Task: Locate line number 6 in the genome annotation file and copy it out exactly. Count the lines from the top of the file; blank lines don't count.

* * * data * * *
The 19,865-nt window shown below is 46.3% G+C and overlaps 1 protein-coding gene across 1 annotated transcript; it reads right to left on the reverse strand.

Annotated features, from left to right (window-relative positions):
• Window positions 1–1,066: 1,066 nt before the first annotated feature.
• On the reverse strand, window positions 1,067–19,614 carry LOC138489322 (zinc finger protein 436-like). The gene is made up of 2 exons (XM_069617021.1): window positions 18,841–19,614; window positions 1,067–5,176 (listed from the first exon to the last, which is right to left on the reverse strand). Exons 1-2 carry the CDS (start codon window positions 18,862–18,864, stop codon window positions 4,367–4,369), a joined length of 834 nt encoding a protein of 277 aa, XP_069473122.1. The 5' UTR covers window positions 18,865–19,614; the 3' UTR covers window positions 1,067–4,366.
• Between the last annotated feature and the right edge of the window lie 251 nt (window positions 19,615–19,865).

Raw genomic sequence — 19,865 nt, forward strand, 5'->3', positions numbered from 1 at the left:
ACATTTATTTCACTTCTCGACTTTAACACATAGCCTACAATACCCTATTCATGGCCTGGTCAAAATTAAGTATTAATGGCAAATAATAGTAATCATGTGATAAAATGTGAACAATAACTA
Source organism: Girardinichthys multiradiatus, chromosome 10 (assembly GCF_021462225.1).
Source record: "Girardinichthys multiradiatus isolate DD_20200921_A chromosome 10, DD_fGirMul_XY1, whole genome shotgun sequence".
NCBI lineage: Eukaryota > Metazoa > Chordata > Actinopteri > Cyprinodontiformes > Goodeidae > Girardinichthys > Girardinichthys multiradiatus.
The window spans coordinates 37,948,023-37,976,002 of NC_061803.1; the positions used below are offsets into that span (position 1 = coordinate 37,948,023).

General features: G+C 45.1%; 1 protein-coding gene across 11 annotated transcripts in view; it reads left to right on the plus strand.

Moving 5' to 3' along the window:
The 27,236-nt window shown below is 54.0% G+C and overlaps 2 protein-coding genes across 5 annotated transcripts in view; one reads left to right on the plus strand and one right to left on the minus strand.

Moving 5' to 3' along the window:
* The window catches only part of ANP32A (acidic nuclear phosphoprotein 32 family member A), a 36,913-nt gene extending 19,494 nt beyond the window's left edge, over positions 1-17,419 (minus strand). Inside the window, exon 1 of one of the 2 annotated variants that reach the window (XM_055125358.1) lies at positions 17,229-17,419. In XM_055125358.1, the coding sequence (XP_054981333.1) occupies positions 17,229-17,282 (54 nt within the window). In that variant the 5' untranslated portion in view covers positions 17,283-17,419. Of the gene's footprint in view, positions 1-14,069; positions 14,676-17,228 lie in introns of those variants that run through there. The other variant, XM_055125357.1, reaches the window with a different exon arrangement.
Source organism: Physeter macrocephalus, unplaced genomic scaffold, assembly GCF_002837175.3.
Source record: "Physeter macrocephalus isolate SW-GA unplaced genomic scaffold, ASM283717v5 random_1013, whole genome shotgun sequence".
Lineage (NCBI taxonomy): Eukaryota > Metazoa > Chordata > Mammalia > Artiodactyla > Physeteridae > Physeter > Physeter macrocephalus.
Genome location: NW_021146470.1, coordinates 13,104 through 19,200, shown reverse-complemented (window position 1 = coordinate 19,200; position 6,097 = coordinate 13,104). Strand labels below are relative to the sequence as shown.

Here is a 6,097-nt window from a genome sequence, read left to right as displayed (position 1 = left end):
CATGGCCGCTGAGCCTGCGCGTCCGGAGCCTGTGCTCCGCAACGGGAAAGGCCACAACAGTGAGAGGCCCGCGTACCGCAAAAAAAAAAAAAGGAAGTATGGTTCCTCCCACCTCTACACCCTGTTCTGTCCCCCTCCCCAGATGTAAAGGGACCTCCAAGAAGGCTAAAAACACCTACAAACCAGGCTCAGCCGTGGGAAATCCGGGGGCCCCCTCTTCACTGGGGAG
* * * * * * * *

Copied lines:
Raw genomic sequence — 19,865 nt, forward strand, 5'->3', positions numbered from 1 at the left: